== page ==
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British Industrial History

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Willard Garfield Weston

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Willard Garfield Weston (1898–1978), food manufacturer and industrialist and was a Canadian businessman and philanthropist who led George Weston Limited and its various subsidiaries and associated companies, including Associated British Foods, for half a century and established one of the world's largest food processing and distribution concerns. He also served as a Member of Parliament (MP) in the British House of Commons during World War II.

Weston's first acquisition was the biscuit division of Mitchell and Muil, a century-old Scottish baker, in 1933. He closed the antiquated plant at Aberdeen and moved production to a new facility with modern equipment at Edinburgh, with the intent of mass-producing a more affordable line of quality biscuits. "He sold fancy biscuits at exactly half the price at which they were sold by the world-famous firms all around him and he coined money." Fifteen months after entering the British market, Garfield Weston reported sales equal to the parent Canadian company. He further announced his intention to establish bread and biscuit operations at strategic locations throughout England, Scotland and Ireland.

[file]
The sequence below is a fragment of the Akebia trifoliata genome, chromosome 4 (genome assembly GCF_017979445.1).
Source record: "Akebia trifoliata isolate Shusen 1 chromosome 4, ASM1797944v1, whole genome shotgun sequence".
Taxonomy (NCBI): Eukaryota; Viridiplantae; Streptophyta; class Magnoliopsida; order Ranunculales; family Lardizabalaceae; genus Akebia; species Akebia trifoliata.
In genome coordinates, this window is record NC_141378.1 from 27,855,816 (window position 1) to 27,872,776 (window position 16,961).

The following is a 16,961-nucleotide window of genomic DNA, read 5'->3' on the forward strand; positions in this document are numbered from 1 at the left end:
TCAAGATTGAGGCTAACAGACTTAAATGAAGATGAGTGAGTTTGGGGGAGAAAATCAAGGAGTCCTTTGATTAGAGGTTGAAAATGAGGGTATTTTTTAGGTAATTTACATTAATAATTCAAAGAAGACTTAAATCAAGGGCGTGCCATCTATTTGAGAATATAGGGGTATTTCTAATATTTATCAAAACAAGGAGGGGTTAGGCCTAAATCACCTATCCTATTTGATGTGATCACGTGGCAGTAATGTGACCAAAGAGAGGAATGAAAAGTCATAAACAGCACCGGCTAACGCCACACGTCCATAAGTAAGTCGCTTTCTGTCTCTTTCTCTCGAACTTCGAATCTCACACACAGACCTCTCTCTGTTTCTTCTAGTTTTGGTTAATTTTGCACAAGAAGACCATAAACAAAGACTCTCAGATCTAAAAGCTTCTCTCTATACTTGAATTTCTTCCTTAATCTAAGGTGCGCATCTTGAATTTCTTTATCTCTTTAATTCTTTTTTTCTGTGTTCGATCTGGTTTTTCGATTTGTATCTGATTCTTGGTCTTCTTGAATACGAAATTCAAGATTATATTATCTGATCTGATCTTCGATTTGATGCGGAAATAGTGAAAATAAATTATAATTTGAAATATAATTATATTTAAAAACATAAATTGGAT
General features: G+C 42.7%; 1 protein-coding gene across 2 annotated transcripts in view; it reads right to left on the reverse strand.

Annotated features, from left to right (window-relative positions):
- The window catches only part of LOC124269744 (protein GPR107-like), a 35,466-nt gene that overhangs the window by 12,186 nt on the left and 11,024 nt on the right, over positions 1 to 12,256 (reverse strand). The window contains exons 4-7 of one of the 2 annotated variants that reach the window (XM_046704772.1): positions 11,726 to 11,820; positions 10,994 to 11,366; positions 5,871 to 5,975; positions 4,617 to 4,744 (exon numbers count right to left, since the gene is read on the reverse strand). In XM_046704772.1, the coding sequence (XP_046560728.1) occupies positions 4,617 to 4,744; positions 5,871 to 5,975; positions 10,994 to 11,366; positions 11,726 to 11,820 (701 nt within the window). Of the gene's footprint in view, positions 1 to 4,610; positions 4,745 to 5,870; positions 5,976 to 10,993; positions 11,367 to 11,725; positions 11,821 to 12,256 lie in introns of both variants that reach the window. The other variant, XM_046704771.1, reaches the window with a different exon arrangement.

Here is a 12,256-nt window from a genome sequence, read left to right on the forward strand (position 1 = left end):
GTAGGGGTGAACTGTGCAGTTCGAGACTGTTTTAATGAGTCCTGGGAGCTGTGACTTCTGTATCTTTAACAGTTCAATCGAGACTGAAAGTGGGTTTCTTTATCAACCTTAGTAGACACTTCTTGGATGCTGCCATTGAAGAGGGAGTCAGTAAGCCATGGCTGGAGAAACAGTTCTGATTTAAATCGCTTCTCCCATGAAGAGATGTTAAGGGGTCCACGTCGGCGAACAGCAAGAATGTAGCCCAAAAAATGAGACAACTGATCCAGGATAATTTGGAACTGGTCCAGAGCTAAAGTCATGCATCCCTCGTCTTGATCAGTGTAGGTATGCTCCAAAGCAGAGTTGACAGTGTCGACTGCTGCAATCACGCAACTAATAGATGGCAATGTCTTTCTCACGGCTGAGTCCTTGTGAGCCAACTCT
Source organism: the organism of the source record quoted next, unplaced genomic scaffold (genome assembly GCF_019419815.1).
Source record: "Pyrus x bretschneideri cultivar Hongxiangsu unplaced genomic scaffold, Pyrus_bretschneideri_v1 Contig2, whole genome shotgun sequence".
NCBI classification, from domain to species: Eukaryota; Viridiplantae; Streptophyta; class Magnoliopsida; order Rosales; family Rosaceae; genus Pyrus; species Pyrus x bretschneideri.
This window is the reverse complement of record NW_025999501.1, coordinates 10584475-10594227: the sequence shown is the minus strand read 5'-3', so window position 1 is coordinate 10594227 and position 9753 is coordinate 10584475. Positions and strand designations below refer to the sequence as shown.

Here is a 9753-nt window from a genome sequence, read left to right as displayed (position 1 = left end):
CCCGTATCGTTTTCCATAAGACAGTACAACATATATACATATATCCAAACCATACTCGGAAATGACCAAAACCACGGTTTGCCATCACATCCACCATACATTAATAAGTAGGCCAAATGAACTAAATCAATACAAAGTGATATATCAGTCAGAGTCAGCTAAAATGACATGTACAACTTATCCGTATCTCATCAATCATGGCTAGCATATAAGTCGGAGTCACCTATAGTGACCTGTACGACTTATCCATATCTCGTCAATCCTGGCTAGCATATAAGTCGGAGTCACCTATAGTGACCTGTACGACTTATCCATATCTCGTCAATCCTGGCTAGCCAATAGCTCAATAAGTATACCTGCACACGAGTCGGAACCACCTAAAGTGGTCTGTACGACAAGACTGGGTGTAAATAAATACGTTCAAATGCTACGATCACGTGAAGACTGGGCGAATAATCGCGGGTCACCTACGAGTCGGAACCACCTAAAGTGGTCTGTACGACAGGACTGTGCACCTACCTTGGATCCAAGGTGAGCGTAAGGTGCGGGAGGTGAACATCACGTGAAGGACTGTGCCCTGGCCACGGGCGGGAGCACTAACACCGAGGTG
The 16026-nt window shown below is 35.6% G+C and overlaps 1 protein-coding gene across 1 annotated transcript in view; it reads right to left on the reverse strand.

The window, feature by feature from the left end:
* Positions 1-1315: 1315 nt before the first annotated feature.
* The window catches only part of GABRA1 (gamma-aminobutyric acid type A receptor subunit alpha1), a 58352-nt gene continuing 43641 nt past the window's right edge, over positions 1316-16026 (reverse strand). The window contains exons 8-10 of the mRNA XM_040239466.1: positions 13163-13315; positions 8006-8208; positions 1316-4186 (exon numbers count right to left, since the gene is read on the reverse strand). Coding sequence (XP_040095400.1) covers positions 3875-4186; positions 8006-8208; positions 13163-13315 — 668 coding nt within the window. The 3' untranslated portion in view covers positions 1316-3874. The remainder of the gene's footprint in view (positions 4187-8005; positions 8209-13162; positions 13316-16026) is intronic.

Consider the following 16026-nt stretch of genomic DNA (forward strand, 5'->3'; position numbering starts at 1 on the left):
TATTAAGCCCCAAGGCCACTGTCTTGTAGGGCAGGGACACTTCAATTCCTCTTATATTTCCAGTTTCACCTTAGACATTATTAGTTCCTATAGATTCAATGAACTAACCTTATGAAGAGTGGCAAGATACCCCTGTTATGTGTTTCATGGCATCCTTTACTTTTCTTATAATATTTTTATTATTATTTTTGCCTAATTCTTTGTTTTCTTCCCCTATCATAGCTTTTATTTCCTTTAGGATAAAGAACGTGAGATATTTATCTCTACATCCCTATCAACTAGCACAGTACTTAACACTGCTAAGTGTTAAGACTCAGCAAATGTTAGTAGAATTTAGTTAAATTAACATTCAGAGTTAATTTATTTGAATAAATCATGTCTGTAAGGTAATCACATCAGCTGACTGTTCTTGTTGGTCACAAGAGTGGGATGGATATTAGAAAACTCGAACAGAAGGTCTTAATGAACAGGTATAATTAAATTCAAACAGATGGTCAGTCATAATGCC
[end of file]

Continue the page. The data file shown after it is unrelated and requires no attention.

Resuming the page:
Within a few years, Weston had acquired a string of biscuit and bread plants in the United Kingdom. In order to manage the growing overseas venture, he moved his family to England in 1935. By 1937, with 15 plants, employing more than 15,000 workers under the Allied Bakeries banner, Weston was being referred to in the Canadian press as "Britain's Biggest Baker". By 1939, he controlled 30 bakeries throughout the British Isles.

The post war years saw Garfield Weston continue to expand his overseas holdings, including brands such as Ryvita, acquired in 1949. That same year, his British holding company, with 47 subsidiaries in the United Kingdom, established its first bakery units in Australia

In 1955, his Allied Bakeries purchased ABC, the Aerated Bread Co, England's second largest chain of eateries, with 164 budget tea shops and restaurants. Meanwhile, ten percent of all bread in Great Britain was baked in Weston plants while 20 million Weston-made biscuits were eaten daily by the British public.

During the mid-1950s, Garfield Weston began developing a chain of British grocery stores under the Fine Fare banner, but early on the venture struggled with losses. In 1961, the chain undertook a major expansion with 130 new stores opened in 15 months. At one point, Weston introduced Canadian management in an attempt to turn the chain around. Ownership was transferred to George Weston Limited but then switched to Associated British Foods. Fine Fare evolved into the largest supermarket chain in Great Britain with some 1,000 stores and by the 1960s turned profitable

Weston's Associated British Foods, successor to Allied Bakeries, also acquired Twinings, the well-known British brand of tea.

As Garfield Weston approached his 70th year, it was announced that he was stepping down as Chairman of Associated British Foods in favour of his son Garry Weston, who first took charge of Ryvita in 1951 and then spent more than a decade expanding company operations in Australia

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